This post reviews Cynthia M. Villalba, “Home-Based Education in Sweden: Local Variations in Forms of Regulation” in Theory and Research in Education 7, no. 3 (November 2009): 277-296.
Villalba, who recently received her PhD from the Institute of International Education at Stockholm University (Dissertation title: Home Education in Sweden), here presents an engaging summary of the recent history and current status of homeschooling policy in Sweden. Villalba begins with an orientation. There are currently about 100 families homeschooling in Sweden. Swedish law allows the practice as a legal alternative to compulsory schooling, but several prominent politicians have been speaking out against it of late (seemingly because of its popularity among religious extremists). To better understand the practice and its treatment by municipal government, Villalba surveyed 77 Swedish municipalities, interviewed 26 municipal officials, looked at numerous case documents and news articles, and observed several homeschooling families in action.
As one of her informants notes, in general Swedish law is where the United States was about 25 years ago, with local municipalities deciding somewhat arbitrarily how individual homeschoolers should be regulated. National legislation offers no clear guidance other than a vague assent to the legitimacy of alternative educational options, and few municipalities have any formal policies. So the individual homeschooler’s fate usually hangs on the whim of the local official, whose task it is to decide how much of the government’s regulations of public education to apply to homeschools.
As more families have applied for permission to homeschool, more municipalities are being faced with the need to craft a formal policy. Villalba describes in some detail how several municipal school administrators have been working out effective policies. The most formalized policies that have emerged explain what parents have to provide in an application, require standardized testing to ensure that students are up to government school standards, require home visits (typically two per term), and offer access to school resources and social activities.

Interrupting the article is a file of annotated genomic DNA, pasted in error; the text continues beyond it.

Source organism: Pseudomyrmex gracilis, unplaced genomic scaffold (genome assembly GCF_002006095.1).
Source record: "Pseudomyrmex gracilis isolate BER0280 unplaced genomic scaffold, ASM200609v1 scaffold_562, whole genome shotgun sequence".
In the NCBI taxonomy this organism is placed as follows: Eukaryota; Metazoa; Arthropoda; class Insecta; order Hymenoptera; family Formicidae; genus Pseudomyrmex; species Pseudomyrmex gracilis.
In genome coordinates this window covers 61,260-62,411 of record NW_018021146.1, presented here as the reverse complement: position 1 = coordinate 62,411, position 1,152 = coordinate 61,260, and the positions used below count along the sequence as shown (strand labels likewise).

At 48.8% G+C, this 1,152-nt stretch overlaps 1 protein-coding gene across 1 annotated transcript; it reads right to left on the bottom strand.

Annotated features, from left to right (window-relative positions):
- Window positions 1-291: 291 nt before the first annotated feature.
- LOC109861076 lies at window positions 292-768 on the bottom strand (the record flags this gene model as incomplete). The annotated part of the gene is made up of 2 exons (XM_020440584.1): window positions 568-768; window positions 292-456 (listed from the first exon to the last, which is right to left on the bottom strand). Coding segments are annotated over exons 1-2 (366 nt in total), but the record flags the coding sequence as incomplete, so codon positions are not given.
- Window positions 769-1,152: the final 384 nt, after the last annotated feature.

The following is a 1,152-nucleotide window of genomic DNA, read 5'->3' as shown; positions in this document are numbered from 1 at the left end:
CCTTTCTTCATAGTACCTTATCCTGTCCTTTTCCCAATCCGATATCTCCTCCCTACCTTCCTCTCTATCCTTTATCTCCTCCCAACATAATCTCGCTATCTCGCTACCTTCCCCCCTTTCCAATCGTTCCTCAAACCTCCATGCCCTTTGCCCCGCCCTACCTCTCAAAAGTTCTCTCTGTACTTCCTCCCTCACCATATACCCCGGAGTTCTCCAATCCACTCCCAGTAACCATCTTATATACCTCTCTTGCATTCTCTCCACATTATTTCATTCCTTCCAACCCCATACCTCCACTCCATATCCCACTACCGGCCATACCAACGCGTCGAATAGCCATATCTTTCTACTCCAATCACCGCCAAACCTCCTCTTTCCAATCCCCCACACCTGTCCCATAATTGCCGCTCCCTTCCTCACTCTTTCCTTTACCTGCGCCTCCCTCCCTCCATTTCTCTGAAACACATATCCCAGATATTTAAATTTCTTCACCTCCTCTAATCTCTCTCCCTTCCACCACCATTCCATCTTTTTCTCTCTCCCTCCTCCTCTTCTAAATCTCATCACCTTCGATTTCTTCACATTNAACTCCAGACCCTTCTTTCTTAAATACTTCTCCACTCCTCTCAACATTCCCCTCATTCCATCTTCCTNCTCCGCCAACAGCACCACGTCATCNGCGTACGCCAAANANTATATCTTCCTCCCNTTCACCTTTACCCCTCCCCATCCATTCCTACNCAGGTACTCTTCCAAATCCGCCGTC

Throughout the paper, Villalba makes much of the Swedish term insyn, which translates roughly to “insight” but is often associated with government oversight or surveillance. Insyn is the technical means government employs to ensure its citizens stay within the mainstream. It is clear from her discussion that Swedish society is concerned to a much greater degree than is the United States with ensuring that all of its citizens receive similar upbringings and educations. If school administrators feel that a parent’s home education plan is not sufficiently mainstream, they will deny it. Even if the plan is accepted, “continuous monitoring” including home visits and assessments are ever present to make sure that the “obligations of the modern Swedish welfare state” are met.
This article gave me a good understanding of the educational administrator’s perspective, but the voices of homeschoolers themselves were not there. What do Swedish homeschoolers think of this very invasive regulatory regime? How do they work within it? What motivates the few Swedes who opt to homeschool to do so? These basic questions were not even addressed. I haven’t seen Villalba’s broader dissertation. Perhaps she provides the homeschooler perspective therein. But if you’re looking for a clear description of Swedish policies as well as some behind-the-scenes accounts of how policymakers came up with them, this article is a good guide.
As for the parallel with the U.S. 25 years ago, I’m not so sure. It’s true that in the mid 1980s permission to homeschool was often up to the will of the local school official, whose decision could be quite arbitrary. But at that time there was already a large and growing movement afoot. Sweden doesn’t seem to have that crucial component. Absent a large, vocal, and organized grassroots base, not to mention a long tradition of tolerance for minority views and distrust of big government, I don’t forsee Swedish homeschool regulations softening the way they did over here in the 1980s and early 90s.